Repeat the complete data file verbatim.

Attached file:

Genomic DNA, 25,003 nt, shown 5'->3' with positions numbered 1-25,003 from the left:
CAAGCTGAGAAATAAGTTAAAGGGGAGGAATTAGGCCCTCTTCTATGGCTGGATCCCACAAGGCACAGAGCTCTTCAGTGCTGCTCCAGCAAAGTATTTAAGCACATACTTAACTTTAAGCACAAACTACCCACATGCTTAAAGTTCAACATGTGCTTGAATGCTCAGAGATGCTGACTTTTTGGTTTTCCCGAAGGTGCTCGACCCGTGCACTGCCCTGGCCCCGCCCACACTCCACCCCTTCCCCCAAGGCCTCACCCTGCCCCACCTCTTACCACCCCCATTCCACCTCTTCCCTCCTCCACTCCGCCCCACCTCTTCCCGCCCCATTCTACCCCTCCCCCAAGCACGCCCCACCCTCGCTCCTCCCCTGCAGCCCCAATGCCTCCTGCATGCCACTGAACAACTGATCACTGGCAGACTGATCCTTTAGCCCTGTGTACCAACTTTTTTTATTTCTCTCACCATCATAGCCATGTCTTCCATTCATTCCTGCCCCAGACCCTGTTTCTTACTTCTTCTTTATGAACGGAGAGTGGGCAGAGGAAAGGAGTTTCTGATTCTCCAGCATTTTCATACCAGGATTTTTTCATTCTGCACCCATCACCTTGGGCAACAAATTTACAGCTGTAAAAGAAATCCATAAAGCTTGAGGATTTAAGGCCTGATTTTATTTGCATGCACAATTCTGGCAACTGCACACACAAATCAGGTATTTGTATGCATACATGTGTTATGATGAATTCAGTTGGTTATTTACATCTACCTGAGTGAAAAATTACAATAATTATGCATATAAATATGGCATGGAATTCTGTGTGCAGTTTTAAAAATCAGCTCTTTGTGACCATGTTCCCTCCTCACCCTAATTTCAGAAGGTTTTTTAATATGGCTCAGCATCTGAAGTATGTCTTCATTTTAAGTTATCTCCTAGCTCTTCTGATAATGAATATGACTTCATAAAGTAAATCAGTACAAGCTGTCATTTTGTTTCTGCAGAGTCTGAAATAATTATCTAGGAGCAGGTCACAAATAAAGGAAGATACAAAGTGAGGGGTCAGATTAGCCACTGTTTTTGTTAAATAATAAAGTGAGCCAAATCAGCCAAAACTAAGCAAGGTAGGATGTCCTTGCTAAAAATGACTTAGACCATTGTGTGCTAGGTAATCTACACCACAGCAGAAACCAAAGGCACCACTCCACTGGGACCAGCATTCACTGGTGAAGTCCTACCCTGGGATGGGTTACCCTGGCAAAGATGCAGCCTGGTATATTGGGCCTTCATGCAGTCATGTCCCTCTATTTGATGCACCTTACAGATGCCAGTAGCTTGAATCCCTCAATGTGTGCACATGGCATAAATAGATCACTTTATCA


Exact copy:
Genomic DNA, 25,003 nt, shown 5'->3' with positions numbered 1-25,003 from the left:
CAAGCTGAGAAATAAGTTAAAGGGGAGGAATTAGGCCCTCTTCTATGGCTGGATCCCACAAGGCACAGAGCTCTTCAGTGCTGCTCCAGCAAAGTATTTAAGCACATACTTAACTTTAAGCACAAACTACCCACATGCTTAAAGTTCAACATGTGCTTGAATGCTCAGAGATGCTGACTTTTTGGTTTTCCCGAAGGTGCTCGACCCGTGCACTGCCCTGGCCCCGCCCACACTCCACCCCTTCCCCCAAGGCCTCACCCTGCCCCACCTCTTACCACCCCCATTCCACCTCTTCCCTCCTCCACTCCGCCCCACCTCTTCCCGCCCCATTCTACCCCTCCCCCAAGCACGCCCCACCCTCGCTCCTCCCCTGCAGCCCCAATGCCTCCTGCATGCCACTGAACAACTGATCACTGGCAGACTGATCCTTTAGCCCTGTGTACCAACTTTTTTTATTTCTCTCACCATCATAGCCATGTCTTCCATTCATTCCTGCCCCAGACCCTGTTTCTTACTTCTTCTTTATGAACGGAGAGTGGGCAGAGGAAAGGAGTTTCTGATTCTCCAGCATTTTCATACCAGGATTTTTTCATTCTGCACCCATCACCTTGGGCAACAAATTTACAGCTGTAAAAGAAATCCATAAAGCTTGAGGATTTAAGGCCTGATTTTATTTGCATGCACAATTCTGGCAACTGCACACACAAATCAGGTATTTGTATGCATACATGTGTTATGATGAATTCAGTTGGTTATTTACATCTACCTGAGTGAAAAATTACAATAATTATGCATATAAATATGGCATGGAATTCTGTGTGCAGTTTTAAAAATCAGCTCTTTGTGACCATGTTCCCTCCTCACCCTAATTTCAGAAGGTTTTTTAATATGGCTCAGCATCTGAAGTATGTCTTCATTTTAAGTTATCTCCTAGCTCTTCTGATAATGAATATGACTTCATAAAGTAAATCAGTACAAGCTGTCATTTTGTTTCTGCAGAGTCTGAAATAATTATCTAGGAGCAGGTCACAAATAAAGGAAGATACAAAGTGAGGGGTCAGATTAGCCACTGTTTTTGTTAAATAATAAAGTGAGCCAAATCAGCCAAAACTAAGCAAGGTAGGATGTCCTTGCTAAAAATGACTTAGACCATTGTGTGCTAGGTAATCTACACCACAGCAGAAACCAAAGGCACCACTCCACTGGGACCAGCATTCACTGGTGAAGTCCTACCCTGGGATGGGTTACCCTGGCAAAGATGCAGCCTGGTATATTGGGCCTTCATGCAGTCATGTCCCTCTATTTGATGCACCTTACAGATGCCAGTAGCTTGAATCCCTCAATGTGTGCACATGGCATAAATAGATCACTTTATCA